Microsoft Unveils New 'Secured-core' PC Protection

John Lister's picture

Microsoft is working with PC makers to tackle malware that strikes before Windows is loaded into memory. It's adapting a technology currently used for the Xbox games console.

The "Secured-core" initiative is designed to overcome a big limitation with most Windows security tools: they only work once Windows is already running. That doesn't tackle malware that targets the computer's firmware.

This is software, usually called BIOS or UEFI, than runs immediately when a PC is switched on. Its main role is to check all the hardware is in place and connected, then load up the operating system such as Windows. Normally it runs so quickly that the user will barely notice it before the Windows load screen appears.

Security Checks Kept Secret

The problem is that firmware has access to the hard drive, so if its compromised by malware, it can be extremely difficult to remove. A common example is ransomware, which (truthfully or otherwise) tells the user their hard drive files are encrypted and demands a payment to restore access.

Secured-core is a set of requirements that PC makers can adopt in order to use the branding and appeal to buyers. It covers a set of protections that kick in before Windows loads. The technology and processes it uses are extremely complicated but one of the key principle is that the computer's processors will be set to carry out a series of security checks during the boot up.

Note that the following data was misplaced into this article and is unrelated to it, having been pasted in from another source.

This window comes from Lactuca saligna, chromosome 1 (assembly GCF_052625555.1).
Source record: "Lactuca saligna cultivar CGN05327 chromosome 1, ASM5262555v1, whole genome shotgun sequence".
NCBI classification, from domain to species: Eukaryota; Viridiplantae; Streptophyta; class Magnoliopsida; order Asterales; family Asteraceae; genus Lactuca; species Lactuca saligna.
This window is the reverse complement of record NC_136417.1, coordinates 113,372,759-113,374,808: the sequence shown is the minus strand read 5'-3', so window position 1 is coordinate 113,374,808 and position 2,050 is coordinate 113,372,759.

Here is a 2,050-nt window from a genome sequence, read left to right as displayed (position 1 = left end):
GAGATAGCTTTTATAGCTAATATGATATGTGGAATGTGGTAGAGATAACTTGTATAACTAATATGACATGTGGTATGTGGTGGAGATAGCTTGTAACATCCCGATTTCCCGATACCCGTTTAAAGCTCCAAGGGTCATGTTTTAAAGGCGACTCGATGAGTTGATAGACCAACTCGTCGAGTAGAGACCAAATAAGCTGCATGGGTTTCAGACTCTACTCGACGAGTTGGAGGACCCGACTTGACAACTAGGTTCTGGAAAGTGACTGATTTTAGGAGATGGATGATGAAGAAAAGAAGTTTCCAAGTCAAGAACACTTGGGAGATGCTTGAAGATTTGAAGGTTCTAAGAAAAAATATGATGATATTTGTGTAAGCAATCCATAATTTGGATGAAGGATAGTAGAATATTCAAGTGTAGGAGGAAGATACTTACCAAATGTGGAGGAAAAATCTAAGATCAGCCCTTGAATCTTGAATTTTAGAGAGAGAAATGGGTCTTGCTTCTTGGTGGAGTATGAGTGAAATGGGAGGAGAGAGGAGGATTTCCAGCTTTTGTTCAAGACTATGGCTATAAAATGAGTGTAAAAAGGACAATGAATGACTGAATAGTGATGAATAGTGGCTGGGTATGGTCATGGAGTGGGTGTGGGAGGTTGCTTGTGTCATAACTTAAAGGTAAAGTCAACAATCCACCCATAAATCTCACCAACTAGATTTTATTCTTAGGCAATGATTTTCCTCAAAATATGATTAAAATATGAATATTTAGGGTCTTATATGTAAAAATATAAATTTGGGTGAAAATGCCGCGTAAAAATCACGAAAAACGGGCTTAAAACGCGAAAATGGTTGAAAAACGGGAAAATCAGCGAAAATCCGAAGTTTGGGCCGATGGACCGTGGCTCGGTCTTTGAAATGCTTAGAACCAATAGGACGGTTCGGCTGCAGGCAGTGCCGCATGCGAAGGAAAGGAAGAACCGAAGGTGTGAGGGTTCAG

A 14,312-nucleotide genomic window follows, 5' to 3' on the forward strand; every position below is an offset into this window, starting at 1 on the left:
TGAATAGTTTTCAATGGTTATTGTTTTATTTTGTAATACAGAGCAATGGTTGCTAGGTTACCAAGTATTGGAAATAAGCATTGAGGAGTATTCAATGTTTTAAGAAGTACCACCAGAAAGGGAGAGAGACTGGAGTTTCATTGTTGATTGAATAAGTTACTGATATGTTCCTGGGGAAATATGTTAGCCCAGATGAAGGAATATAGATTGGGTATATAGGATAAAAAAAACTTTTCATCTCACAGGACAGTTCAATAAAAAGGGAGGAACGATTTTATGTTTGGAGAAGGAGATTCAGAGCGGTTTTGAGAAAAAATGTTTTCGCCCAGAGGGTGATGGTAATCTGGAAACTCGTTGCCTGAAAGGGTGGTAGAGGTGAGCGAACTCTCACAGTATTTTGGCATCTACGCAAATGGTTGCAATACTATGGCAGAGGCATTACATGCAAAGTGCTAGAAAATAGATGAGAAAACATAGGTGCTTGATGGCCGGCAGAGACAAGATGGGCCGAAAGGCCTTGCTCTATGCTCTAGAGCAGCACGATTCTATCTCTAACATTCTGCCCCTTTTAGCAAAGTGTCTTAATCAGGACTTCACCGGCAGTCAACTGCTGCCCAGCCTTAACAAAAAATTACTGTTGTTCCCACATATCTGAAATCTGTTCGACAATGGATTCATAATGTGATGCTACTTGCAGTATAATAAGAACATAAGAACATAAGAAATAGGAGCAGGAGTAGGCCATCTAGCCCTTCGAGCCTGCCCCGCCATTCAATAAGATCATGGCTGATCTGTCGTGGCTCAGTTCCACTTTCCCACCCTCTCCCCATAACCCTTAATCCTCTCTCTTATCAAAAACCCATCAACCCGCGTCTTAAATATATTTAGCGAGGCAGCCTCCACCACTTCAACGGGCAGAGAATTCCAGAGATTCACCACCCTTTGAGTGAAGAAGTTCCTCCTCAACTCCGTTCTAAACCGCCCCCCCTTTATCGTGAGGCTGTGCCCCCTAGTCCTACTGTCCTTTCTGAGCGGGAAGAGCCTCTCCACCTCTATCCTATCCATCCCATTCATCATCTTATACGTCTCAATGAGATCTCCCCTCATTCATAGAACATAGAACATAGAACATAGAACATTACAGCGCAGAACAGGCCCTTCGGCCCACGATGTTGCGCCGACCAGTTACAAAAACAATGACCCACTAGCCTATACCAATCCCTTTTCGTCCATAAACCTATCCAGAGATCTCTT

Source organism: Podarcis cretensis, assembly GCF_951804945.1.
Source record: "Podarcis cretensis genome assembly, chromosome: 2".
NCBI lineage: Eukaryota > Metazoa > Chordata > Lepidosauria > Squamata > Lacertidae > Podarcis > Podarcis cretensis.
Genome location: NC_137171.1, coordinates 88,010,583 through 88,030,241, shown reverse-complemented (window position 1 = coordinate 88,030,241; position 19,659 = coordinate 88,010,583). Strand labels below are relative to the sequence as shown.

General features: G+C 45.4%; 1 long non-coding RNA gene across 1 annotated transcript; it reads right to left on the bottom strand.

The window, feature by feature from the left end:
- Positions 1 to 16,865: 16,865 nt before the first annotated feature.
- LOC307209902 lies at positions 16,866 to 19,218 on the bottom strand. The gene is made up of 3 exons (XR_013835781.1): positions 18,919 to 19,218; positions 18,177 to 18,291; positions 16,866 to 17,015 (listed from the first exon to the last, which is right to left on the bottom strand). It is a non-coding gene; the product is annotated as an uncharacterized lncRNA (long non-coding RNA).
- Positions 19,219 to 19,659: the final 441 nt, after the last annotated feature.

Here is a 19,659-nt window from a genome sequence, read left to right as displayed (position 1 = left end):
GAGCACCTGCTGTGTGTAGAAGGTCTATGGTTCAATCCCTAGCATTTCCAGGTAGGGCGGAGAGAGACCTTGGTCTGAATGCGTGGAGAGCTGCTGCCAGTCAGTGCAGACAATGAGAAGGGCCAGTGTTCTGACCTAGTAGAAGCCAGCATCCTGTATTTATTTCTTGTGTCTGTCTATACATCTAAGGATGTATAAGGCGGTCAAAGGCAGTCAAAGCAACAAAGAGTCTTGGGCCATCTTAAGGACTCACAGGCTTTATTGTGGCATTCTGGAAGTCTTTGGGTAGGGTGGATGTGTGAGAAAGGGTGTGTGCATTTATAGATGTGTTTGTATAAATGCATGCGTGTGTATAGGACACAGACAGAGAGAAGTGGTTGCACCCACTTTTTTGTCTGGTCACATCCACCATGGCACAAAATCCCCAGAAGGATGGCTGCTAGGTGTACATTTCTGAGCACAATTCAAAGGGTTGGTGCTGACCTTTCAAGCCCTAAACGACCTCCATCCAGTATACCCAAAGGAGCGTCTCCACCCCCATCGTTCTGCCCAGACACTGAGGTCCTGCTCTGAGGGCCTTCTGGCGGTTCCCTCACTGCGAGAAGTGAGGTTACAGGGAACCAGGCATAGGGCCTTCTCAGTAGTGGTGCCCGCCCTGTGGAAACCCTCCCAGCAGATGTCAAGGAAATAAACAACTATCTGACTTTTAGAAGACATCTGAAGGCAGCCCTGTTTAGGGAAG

The instructions for these checks will be encrypted and the key for decrypting it will only be provided to approved manufacturers. That reduces the likelihood of malware being able to fool or bypass the checks.

Games Console An Inspiration

Perhaps surprisingly, the technology is based on protections used on the Xbox games console. In that case the console is heavily protected, not against external hackers but the console owner themselves. The idea there is to reduce the likelihood of the owner being able to hack the console to run unlicensed (pirated) games. (Source:

Several major manufacturers have already been granted Secured-core status. At the moment, relevant PCs are mainly aimed at businesses and people who have particularly strong security needs, but it may roll out to the wider consumer market later on.

Unlike some previous similar technologies such as Secure Boot in Windows 8, owners of Secured-core PCs could still install non-Windows systems such as those based on Linux. (Source:

What's Your Opinion?

Have you given any thought to security threats that kick in before Windows loads? Would Secured-core status influence your PC buying choice? Would you be prepared to pay extra for such a PC?

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LouieLouEye's picture

This has me wondering what it will take to be an approved manufacturer. Will home builders and boutique sellers be excluded?

1jimlang_6864's picture

I think this is a great idea and to answer LouieLouEye question.
I think this would be incorporated into the motherboard of approved manufacturers.
So wouldn't affect home builders and boutique sellers. In fact that added security, could be a good selling point for boutique sellers and home builders alike.
The only question is will that security be outside of bios updates?
To prevent hackers install get rounds that make present windows/linux/mac AV and malware tools invalid.

buzzallnight's picture

before malware!
Remember the Commodore 64?

The BIOS if there was one
and the BASIC operating system was in ROM!!!!!!!!!!!!!!!!!!!!!

No changes were possible.

Any updates had to be done by replacing the ROMs

Of course this would not work for M$ products
because even after 1000s of updates their software is still trash!!!!!!!!!!

But maybe some company could get American programmers to write their software?
and then put in ROMs
and hacking would become a thing of the past.

roxy.craig42_4505's picture

What has taken them so long?????? There are way more PC's out there than Xbox game consoles and I doubt there are many Xboxes in business environments!